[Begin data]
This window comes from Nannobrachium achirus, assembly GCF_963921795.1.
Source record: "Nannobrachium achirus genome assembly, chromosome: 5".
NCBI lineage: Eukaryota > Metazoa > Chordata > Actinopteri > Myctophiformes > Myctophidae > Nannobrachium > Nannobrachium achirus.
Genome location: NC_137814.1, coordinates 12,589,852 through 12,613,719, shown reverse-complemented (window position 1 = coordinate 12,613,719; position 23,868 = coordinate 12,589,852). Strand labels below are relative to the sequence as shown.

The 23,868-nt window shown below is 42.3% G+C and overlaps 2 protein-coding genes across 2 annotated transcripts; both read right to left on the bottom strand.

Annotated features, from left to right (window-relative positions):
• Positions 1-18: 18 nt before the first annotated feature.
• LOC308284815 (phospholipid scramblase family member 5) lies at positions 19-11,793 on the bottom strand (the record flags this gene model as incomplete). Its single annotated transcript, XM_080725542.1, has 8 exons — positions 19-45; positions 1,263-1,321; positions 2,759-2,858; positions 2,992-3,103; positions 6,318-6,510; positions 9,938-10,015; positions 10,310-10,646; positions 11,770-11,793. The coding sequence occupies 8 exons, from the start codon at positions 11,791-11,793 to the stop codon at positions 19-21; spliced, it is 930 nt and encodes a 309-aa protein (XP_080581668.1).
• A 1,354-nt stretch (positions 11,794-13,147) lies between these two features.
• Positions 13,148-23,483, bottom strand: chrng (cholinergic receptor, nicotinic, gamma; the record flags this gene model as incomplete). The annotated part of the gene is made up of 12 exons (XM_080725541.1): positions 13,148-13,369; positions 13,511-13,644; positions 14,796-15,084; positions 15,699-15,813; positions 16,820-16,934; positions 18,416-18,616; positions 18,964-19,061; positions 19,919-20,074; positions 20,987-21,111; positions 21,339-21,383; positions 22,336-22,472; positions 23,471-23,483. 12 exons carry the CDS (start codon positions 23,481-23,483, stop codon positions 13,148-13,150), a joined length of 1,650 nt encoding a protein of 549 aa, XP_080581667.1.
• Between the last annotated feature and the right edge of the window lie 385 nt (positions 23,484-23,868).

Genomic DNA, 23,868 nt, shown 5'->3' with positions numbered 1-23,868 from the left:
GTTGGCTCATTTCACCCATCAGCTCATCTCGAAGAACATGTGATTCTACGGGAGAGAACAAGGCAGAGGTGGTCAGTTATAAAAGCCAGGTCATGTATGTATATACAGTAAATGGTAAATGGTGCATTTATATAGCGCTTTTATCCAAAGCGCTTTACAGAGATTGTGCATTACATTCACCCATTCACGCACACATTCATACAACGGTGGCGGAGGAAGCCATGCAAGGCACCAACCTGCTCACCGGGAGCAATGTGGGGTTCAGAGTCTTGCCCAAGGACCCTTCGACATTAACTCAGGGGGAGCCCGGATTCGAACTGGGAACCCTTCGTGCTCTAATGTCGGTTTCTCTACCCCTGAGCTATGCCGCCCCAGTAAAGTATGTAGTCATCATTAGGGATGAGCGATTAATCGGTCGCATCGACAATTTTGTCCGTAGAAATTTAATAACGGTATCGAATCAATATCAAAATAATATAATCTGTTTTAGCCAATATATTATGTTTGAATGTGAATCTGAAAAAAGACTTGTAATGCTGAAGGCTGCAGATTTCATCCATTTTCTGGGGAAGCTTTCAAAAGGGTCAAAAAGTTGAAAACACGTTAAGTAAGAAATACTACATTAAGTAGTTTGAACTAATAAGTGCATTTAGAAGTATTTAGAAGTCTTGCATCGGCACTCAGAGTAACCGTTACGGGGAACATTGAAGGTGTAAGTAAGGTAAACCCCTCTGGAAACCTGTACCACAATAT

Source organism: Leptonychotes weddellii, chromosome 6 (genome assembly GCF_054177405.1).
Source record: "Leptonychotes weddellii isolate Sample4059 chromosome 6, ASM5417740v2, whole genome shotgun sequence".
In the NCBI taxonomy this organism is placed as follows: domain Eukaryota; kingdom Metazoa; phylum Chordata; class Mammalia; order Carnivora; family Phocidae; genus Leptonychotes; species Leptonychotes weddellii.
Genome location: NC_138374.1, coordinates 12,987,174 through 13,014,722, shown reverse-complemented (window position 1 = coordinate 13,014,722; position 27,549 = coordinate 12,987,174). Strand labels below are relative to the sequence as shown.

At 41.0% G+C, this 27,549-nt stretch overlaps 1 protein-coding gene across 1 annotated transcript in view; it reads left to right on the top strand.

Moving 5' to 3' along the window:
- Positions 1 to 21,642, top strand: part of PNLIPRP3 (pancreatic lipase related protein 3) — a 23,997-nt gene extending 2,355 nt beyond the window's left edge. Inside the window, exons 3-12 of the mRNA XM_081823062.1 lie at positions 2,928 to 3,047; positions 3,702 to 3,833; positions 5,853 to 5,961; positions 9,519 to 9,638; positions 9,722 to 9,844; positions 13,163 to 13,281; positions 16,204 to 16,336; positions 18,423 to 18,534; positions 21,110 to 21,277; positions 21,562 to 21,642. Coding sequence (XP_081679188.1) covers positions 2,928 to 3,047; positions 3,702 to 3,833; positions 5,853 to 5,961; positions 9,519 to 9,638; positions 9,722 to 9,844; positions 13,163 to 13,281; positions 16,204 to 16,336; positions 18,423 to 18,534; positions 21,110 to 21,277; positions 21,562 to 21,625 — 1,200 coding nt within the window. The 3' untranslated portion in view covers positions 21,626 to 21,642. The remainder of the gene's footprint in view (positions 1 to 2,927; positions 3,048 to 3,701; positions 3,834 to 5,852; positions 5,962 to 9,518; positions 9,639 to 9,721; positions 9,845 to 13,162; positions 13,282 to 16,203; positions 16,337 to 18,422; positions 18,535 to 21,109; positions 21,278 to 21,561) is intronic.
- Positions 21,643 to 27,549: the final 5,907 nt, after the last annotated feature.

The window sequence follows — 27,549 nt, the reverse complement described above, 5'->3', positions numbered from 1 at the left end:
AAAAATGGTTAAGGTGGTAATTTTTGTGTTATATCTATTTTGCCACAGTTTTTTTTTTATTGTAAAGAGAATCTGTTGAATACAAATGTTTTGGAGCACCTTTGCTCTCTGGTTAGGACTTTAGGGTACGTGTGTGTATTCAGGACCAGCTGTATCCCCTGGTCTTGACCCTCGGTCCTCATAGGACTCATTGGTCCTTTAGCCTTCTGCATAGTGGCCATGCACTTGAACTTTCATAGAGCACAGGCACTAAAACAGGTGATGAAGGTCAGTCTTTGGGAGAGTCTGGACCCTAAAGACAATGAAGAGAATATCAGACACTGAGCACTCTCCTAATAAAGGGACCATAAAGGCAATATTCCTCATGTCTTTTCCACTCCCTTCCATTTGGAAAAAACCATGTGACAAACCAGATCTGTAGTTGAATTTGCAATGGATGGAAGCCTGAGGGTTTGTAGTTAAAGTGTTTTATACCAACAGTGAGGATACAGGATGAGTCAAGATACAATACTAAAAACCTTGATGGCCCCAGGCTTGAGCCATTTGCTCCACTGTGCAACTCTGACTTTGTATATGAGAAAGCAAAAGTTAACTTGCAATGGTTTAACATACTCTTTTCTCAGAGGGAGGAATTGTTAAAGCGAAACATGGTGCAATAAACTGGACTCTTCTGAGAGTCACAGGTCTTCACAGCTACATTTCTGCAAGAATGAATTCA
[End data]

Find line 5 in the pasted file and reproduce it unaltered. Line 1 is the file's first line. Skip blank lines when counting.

The 23,868-nt window shown below is 42.3% G+C and overlaps 2 protein-coding genes across 2 annotated transcripts; both read right to left on the bottom strand.